Some organizations require vendors to register with them on a vendor's list before they can participate in the RFP process. The vendor is required to provide information regarding their experience, the services or goods their company offers, prices for standard offerings where appropriate, a list of the officers in the company, and so on. The procurement department then reviews the vendor's qualifications and determines whether to put that vendor's name on the organization's qualified vendors list. These vendors lists are usually updated on a yearly basis, and typically only vendors on the qualified vendors list are allowed to participate in the bidding process.

The RFP is posted or released, and a deadline for responding is announced at the same time. Vendors obtain copies of the RFP, read over your requirements, and set about writing their responses. Before they submit their responses, however, they'll want to ask some clarifying questions.
Sometime after the RFP has been released, you should hold a bidders conference or meeting that allows the vendors to ask questions about the RFP in an open forum. Depending on your organizational policies, you and others on your team might be restricted from speaking with the potential bidders until after the RFP process has been closed. The exception to this is the bidders conference where all participants have a chance to ask questions and hear your responses all at the same time, so no favoritism is shown.

Warning:Check the organizational or procurement policies regarding your contact with vendors during the RFP process. You could jeopardize or disqualify a vendor if you violate the policy.

Make certain to use a method of advertising that gives every bidder the opportunity to know about the conference ahead of time. The bidders conference could be announced on your company's website, in professional journals, or in newspapers, depending on your procurement policies. Another alternative is to advertise the bidders conference at the same time you release the RFP. If you don't have the bidders conference scheduled yet, let them know where and when you'll be advertising that information.

Choosing a Supplier

The last life-cycle process is the award cycle. This is where you'll review the responses to the RFPs, choose a vendor, and award a contract.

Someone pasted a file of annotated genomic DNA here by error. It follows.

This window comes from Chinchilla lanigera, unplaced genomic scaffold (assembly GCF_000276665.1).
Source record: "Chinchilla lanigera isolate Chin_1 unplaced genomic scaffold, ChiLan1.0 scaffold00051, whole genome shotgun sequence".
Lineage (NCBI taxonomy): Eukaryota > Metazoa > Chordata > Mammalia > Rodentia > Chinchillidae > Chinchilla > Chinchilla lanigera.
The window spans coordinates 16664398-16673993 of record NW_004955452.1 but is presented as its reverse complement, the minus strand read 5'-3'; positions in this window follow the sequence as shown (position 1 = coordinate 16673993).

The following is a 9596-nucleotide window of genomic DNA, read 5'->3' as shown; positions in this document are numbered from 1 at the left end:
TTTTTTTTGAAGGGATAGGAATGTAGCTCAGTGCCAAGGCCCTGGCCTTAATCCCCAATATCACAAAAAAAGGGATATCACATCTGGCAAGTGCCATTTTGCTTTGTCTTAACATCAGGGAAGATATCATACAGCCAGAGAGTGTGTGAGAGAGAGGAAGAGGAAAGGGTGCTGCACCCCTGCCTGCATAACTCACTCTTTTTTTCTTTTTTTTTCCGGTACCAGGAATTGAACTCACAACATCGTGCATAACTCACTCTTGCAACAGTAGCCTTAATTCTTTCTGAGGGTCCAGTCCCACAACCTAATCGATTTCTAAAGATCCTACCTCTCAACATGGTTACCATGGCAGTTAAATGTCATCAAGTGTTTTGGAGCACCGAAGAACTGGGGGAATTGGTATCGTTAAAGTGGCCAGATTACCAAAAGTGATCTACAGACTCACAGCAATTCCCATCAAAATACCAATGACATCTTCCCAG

There are several methods you can use to help you choose among the RFP responses and make a final award. Usually a selection committee is assembled for this purpose, and together the committee reviews and ranks the responses using one of the following methods.

Weighted Systems

weighted scoring models

Used in the procurement process and the project-selection process to weight and rank various criteria and make a final selection.

A weighted scoring model or weighting system is a great tool to use for scoring RFP responses. It's an objective tool and assures that all the selection committee members are using the same criteria to evaluate the responses.

Typically, the project selection committee decides on the criteria they'll use for the scoring model prior to receiving the RFP responses and often this is provided in the RFP itself so the vendors understand what they will be judged on. Suppose our example wireless project is going to be outsourced. In the RFP we've specified certain development environments that the vendor must work within because of compatibility issues with other programs. Because of the importance of the new program's compatibility with existing systems and programs, the selection committee has determined that this should be one of the criteria that's weighed in the decision process. Other criteria are determined based on their importance to the project and the selection committee.

Table Weighted scoring model

Each of the criteria is assigned a weight, depending on the importance of the criteria to the committee—the higher the importance, the higher the weight. Each vendor's response is then read and scored according to the criteria detailed on the scoring system. Here, individual judgment comes into play as each selection committee member scores the vendor response to each criterion based on their own perception of how well the RFP addressed that particular issue.

Screening Systems

Used in the procurement process to outline criteria that must be met in order for a proposal to make it to the next level in the selection process.

Screening systems are used to screen out proposals that don't meet predetermined criteria. For example, our wireless software project requires a specific platform because of compatibility issues with existing hardware and software. The platform requirement could be used as a screening criterion. If Vendor A submits a proposal that outlines a different platform than what we specified in the RFP, they are immediately disqualified from the selection process.

The selection committee determines the screening criteria before the proposals are received. Screening systems are often used in conjunction with weighted scoring systems to make an award. For instance, the screening system criteria must be met before the proposal can proceed to the weighted scoring system process.

Awarding the Contract

The last step in this process is actually awarding the contract. Your procurement department will likely draw up the contract, but you should be a part of this process. Make certain that the requirements listed in the RFP make it into the contract. Review the timelines, deliverables, requirements, etc., and request a copy for your records when it's signed.

You'll use the contract and the SOW to monitor the vendor's performance and assure that the agreed-upon deliverables are met. If they're not, you'll have to document the violations and assist the procurement department with enforcing the terms of the contract or terminating the contract when the vendor is in violation or refuses to correct their errors.